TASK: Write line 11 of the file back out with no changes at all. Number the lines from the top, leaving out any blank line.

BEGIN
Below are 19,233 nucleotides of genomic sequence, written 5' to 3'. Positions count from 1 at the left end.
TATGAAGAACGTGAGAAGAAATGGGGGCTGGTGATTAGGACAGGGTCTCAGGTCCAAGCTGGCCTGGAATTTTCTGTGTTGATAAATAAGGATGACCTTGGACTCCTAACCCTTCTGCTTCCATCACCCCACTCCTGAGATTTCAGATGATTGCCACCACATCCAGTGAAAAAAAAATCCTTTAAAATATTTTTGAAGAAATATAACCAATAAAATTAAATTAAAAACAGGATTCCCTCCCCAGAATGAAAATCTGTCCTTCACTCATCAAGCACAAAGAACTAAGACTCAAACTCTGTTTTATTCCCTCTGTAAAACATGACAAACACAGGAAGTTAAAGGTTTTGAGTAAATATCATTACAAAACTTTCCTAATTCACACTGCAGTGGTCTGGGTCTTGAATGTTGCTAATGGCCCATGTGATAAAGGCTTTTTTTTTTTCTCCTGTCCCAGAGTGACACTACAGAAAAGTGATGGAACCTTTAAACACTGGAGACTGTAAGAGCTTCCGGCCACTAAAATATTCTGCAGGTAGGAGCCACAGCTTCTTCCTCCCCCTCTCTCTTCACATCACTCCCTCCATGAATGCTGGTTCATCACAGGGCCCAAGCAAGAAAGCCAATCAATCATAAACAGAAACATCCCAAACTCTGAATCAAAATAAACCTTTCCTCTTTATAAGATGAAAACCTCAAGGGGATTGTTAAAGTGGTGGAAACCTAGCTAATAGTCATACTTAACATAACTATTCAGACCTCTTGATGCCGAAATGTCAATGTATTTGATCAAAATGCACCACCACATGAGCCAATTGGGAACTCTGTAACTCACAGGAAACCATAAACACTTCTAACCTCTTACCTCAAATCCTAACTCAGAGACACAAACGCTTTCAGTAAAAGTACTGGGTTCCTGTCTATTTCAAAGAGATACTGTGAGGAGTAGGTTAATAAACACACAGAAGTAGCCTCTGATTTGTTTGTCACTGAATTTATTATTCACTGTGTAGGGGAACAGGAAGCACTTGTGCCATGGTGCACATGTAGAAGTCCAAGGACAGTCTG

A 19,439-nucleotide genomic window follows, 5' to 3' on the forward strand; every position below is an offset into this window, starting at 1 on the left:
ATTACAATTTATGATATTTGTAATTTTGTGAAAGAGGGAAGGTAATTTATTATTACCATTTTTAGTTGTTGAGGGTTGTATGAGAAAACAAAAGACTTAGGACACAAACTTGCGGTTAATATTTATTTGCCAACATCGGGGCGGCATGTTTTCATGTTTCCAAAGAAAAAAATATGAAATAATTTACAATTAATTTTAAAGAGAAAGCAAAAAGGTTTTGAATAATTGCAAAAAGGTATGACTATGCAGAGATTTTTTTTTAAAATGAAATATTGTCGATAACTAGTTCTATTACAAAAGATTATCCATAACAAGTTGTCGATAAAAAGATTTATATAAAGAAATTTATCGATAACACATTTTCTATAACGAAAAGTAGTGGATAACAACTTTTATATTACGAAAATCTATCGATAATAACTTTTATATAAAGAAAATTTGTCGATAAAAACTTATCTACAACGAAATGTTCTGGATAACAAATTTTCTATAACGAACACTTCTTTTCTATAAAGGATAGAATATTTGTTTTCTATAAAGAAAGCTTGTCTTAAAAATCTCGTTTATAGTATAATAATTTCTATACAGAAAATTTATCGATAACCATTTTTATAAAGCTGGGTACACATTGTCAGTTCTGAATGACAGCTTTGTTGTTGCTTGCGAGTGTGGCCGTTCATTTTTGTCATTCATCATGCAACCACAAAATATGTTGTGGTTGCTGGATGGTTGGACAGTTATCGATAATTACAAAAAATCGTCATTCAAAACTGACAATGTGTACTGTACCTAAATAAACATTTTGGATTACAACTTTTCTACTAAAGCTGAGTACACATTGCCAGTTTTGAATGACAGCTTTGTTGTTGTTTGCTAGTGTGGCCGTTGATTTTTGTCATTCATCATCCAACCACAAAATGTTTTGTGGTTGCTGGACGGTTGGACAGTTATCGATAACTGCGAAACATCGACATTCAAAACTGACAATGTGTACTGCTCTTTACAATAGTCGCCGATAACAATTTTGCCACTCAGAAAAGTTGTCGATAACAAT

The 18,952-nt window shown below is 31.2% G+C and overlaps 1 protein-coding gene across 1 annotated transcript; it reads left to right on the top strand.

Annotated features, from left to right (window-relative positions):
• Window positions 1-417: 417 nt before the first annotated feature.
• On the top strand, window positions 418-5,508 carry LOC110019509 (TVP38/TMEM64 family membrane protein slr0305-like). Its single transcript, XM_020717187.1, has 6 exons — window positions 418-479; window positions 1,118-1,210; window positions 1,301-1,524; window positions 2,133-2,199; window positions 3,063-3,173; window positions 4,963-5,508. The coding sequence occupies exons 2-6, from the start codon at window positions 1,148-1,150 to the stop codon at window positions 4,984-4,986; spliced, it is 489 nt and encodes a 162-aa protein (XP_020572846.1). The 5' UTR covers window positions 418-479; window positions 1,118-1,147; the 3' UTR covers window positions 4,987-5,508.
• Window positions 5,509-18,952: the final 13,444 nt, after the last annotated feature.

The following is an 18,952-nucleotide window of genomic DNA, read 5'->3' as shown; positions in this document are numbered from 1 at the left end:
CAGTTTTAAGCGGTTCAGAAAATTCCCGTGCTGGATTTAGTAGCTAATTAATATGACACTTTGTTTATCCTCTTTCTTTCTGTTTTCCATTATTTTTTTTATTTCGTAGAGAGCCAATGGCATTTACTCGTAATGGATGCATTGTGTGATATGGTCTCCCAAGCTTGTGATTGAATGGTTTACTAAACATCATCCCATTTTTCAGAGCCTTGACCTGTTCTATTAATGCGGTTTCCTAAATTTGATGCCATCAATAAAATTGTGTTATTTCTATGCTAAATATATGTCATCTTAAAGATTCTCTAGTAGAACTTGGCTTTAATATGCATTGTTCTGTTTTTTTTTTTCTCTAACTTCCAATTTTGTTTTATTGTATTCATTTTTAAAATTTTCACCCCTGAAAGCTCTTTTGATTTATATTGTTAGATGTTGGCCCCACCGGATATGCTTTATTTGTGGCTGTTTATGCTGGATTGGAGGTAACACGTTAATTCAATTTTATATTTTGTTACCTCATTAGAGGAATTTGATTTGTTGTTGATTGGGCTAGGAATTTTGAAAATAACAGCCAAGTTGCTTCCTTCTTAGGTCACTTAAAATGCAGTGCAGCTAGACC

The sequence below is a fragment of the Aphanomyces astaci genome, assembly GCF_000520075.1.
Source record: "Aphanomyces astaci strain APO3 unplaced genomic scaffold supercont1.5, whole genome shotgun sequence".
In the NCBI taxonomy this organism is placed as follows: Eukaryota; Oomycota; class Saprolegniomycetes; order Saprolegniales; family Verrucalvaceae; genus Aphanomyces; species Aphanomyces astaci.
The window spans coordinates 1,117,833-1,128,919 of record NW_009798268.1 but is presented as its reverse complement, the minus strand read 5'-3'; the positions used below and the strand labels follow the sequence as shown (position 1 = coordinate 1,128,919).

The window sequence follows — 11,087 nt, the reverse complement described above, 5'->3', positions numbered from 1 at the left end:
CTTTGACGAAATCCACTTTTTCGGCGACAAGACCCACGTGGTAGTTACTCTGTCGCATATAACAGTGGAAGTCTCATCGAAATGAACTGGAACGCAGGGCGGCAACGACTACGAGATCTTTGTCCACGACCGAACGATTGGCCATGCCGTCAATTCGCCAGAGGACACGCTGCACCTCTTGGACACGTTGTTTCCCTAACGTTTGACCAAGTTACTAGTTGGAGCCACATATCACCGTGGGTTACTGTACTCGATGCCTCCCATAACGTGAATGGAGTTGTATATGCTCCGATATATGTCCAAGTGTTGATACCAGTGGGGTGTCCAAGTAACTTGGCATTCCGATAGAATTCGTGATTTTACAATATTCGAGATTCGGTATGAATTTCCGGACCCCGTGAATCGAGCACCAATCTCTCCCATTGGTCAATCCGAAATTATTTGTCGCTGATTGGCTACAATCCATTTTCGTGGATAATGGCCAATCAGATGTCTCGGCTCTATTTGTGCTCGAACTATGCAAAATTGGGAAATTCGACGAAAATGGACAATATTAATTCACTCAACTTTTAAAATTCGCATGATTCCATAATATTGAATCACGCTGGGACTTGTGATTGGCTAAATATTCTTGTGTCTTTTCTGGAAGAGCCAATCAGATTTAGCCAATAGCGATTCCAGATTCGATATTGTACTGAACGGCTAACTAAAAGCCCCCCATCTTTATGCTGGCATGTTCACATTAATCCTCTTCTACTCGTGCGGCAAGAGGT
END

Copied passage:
CAGTTTTAAGCGGTTCAGAAAATTCCCGTGCTGGATTTAGTAGCTAATTAATATGACACTTTGTTTATCCTCTTTCTTTCTGTTTTCCATTATTTTTTTTATTTCGTAGAGAGCCAATGGCATTTACTCGTAATGGATGCATTGTGTGATATGGTCTCCCAAGCTTGTGATTGAATGGTTTACTAAACATCATCCCATTTTTCAGAGCCTTGACCTGTTCTATTAATGCGGTTTCCTAAATTTGATGCCATCAATAAAATTGTGTTATTTCTATGCTAAATATATGTCATCTTAAAGATTCTCTAGTAGAACTTGGCTTTAATATGCATTGTTCTGTTTTTTTTTTTCTCTAACTTCCAATTTTGTTTTATTGTATTCATTTTTAAAATTTTCACCCCTGAAAGCTCTTTTGATTTATATTGTTAGATGTTGGCCCCACCGGATATGCTTTATTTGTGGCTGTTTATGCTGGATTGGAGGTAACACGTTAATTCAATTTTATATTTTGTTACCTCATTAGAGGAATTTGATTTGTTGTTGATTGGGCTAGGAATTTTGAAAATAACAGCCAAGTTGCTTCCTTCTTAGGTCACTTAAAATGCAGTGCAGCTAGACC